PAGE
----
On November 25, Politico.com published an article entitled "Scientists urge caution on global warming." On November 26, a Letter to the Editor by Russ Walker, executive editor, and David Roberts, staff writer, of Grist Magazine was published there commenting on the article. A response to this letter from Politico.com editor, Jeanne Cummings, followed this letter. Unfortunately the editor's response shows a complete lack of understanding of the issues involved and fails to address most of the issues raised in the Walker-Roberts letter.
For example, Cummings' initial sentence in her response was "Giving voice to the losing side of a national debate is often fraught with peril." This completely fails to acknowledge that it is the responsibility of journalists to report the truth, particularly where issues of science are being discussed. The issue here can/will not be resolved by a national debate. It is a matter of scientific truth that will only be settled by scientists by evaluating the research of other scientists whose work has been published in peer-reviewed journals. At this time, the consensus of the climate change research is that global warming is ongoing and is, in large measure, human caused.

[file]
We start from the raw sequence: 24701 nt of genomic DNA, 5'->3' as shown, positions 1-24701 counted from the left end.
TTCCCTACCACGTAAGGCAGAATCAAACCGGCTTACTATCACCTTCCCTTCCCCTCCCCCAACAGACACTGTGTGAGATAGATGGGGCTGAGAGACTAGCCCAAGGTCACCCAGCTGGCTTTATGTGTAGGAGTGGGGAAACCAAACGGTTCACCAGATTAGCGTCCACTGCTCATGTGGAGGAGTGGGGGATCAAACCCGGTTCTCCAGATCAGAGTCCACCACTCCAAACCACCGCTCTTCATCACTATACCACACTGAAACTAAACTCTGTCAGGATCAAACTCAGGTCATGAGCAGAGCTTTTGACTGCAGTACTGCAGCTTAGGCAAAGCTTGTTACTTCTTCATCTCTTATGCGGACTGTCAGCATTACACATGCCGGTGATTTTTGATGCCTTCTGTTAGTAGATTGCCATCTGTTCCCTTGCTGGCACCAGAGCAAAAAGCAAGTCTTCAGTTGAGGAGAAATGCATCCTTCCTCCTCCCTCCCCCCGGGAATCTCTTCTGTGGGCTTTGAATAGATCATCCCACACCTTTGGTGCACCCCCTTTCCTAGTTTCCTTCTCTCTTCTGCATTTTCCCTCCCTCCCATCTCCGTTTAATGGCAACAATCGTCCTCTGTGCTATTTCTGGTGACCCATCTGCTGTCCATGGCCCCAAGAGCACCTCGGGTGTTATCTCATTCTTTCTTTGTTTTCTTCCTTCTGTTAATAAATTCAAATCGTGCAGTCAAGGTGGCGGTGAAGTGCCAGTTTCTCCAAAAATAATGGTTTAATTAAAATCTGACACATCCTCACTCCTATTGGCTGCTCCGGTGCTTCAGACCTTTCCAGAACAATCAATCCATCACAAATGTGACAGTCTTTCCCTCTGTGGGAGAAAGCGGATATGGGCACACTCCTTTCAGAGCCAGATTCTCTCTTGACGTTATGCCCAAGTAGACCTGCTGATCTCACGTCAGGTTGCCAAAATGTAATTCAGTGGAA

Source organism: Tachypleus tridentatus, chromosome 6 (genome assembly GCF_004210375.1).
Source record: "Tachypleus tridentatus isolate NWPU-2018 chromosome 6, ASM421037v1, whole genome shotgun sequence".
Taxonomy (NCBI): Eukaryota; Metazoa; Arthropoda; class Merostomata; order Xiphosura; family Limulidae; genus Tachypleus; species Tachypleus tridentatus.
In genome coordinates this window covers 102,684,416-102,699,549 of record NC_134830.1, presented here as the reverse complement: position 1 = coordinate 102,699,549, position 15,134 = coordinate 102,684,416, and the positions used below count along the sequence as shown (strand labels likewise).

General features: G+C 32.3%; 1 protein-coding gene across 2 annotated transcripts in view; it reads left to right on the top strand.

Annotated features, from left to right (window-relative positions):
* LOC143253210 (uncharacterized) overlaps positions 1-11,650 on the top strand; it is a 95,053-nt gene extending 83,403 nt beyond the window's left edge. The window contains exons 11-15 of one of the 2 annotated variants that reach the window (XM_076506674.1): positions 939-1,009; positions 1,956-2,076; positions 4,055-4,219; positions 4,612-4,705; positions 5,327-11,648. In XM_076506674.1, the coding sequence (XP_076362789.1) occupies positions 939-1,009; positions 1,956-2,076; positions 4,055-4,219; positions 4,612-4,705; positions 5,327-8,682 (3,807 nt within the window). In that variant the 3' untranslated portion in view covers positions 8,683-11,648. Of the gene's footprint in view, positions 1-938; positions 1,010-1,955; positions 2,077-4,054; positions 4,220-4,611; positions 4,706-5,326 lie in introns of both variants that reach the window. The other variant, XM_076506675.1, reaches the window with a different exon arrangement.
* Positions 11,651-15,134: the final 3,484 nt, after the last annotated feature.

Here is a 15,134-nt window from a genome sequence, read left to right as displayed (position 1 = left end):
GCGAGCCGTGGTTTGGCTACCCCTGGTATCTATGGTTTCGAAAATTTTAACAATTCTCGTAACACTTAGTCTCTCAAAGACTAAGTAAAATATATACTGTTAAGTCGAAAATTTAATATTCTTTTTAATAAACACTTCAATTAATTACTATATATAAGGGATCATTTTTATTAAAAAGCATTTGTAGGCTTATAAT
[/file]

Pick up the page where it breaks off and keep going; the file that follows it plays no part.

A critical issue that Cummings failed to address at all in her response was that, in the main, journalists appear to fail to understand that not everyone who wants to talk to them about an issue has the credentials to do so. They make no attempt to establish the credentials of those they quote on scientific issues, and do not seem to feel the need to do so. Therefore a weatherman, such as the one quoted in the original article, is accepted as a valid voice, given equal weight with the scientists who have spent their careers studying climate change. And moving quotes around within articles is not sufficient to balance the imbalance in credibility. For instance, no notice was taken of the sponsors of the event, something that should surely have given the reporter pause. A simple Google search would have shown the "Global Warming Petition Project" to have been debunked previously. See the Wikipedia article among many others.
And, as a final point, neither was there link given to the original article or was a link placed on the original article to the letter to the editor. Not only is this just plain bad journalism but it exhibits a lack of understanding as to how the new media can be best used!
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